But when I look back on those days on the whole, I honestly think that was it actually that good as people claim it to be? Or is it just getting swept in a wave of nostalgia and remember only the good things? Almost every day back then was a literal struggle. There was this getting up early every single morning, the stress of exams, the homework, the PT uniform, the sports day rehearsals, the unit tests, the term exams which made your life – at least it made mine — miserable.

Perhaps people who were exceptionally good at studies enjoyed school more than I ever did.  They didn’t have to deal with the struggle of scoring two extra marks so that in the “aggregate” score they could pass. They perhaps did not shed bucket loads of sweat every time the teacher entered with the dreaded answer sheets to tell you much you scored. Or perhaps their struggles were different. They just had to top the class or it was the end of the world.

Then there was the humiliation which came along of being an average student, students whose parents were made to attend parent-teacher meetings “without fail.” How you were told that if you couldn’t write an essay on “Science: Boon or Bane?” or couldn’t tell a chemical formula, you were a good for nothing fellow. Life was doomed if you didn’t know your Sine, Cosine and Tangent and couldn’t separate sulphur dioxide from sulphuric acid.

I look at my cousin brothers and sisters who are in school and can’t help but feel for them and their daily struggle with the tremendous amount of pressure they face in school. Not that the stress subsides when you get out of school as you have to deal with all other kinds of pressure as you grow up. But at least it is not dripping with nostalgia and doesn’t involve saying “those were the days” when they certainly weren’t. Sometimes nostalgia is like a grammar lesson; you find the present tense but past perfect.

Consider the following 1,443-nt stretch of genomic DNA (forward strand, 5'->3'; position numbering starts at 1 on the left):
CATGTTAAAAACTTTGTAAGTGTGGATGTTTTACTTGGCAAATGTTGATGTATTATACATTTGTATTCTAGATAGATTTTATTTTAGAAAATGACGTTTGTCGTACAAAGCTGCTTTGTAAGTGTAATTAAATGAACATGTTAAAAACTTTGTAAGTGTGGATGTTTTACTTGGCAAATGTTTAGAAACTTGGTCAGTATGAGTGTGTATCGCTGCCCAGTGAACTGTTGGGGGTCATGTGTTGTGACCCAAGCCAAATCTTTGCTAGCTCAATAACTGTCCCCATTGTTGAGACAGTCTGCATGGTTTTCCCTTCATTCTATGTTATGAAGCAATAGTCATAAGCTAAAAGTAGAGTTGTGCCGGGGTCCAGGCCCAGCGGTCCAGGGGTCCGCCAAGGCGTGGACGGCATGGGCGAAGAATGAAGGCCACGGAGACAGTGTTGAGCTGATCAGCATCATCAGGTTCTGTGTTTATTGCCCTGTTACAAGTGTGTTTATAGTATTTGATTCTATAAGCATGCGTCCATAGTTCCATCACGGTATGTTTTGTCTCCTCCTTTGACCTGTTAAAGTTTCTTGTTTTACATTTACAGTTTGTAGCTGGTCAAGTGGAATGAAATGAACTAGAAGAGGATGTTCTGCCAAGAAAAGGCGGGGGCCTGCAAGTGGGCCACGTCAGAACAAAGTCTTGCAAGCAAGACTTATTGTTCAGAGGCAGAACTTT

The Flying Dutchman

Monday, September 17th, 2012 September 17th, 2012 Nitin Sreedhar

Ever since Robin Van Persie announced his decision not to sign a new contract with Arsenal in July, various suitors were lurking for the Dutchman’s signature. Manager Arsene Wenger had a daunting task ahead of him. He was on the verge of making a key-decision. What do you do with a player who scored 37 goals in all competitions the previous season? (30 of which came in the league itself).

Wenger had the option of keeping Van Persie for another year at the Emirates, hoping that the Netherlands-international would have a change-of-mind and stay put. But Wenger could see the discontent in the player’s eyes. For someone who has been at the club for more than eight years, an FA Cup winner’s medal and a charity Community shield was far from convincing. No offence, Arsenal is a great club with an illustrious history, which saw the likes of Thierry Henry, Dennis Bergkamp and many more bring success at Highbury and then the Emirates. But Van Persie had his heart set on moving to a new club, seeking a new challenge.

Reigning Italian champions Juventus, English champions Manchester City backed by their ‘petro-pounds’ and cross-town rivals Manchester United were all gunning for the Gunners’ skipper. Speculation grew over a move to Old Trafford after Sir Alex Ferguson stayed behind in London despite a pre-season game. Astonishingly, United agreed terms with Arsenal for Van Persie’s transfer on our Independence Day. Within a couple of days Van Persie completed a medical, agreed personal terms and signed a four-year contract. The world of football was buzzing with frantic headlines. Football pundits laid out their analysis on whether Sir Alex had played his cards right this time out.

Why bring in a 29-year old striker who has had most parts of his career blighted with injuries? And on top of that a player who might have been available for a free-transfer come next year.

Ferguson has bought in Van Persie not as an investment for the future. He has been brought in to be prolific. To wrestle back the Premier League title United lost to City on mere goal-difference. And Van Persie has a proven track record.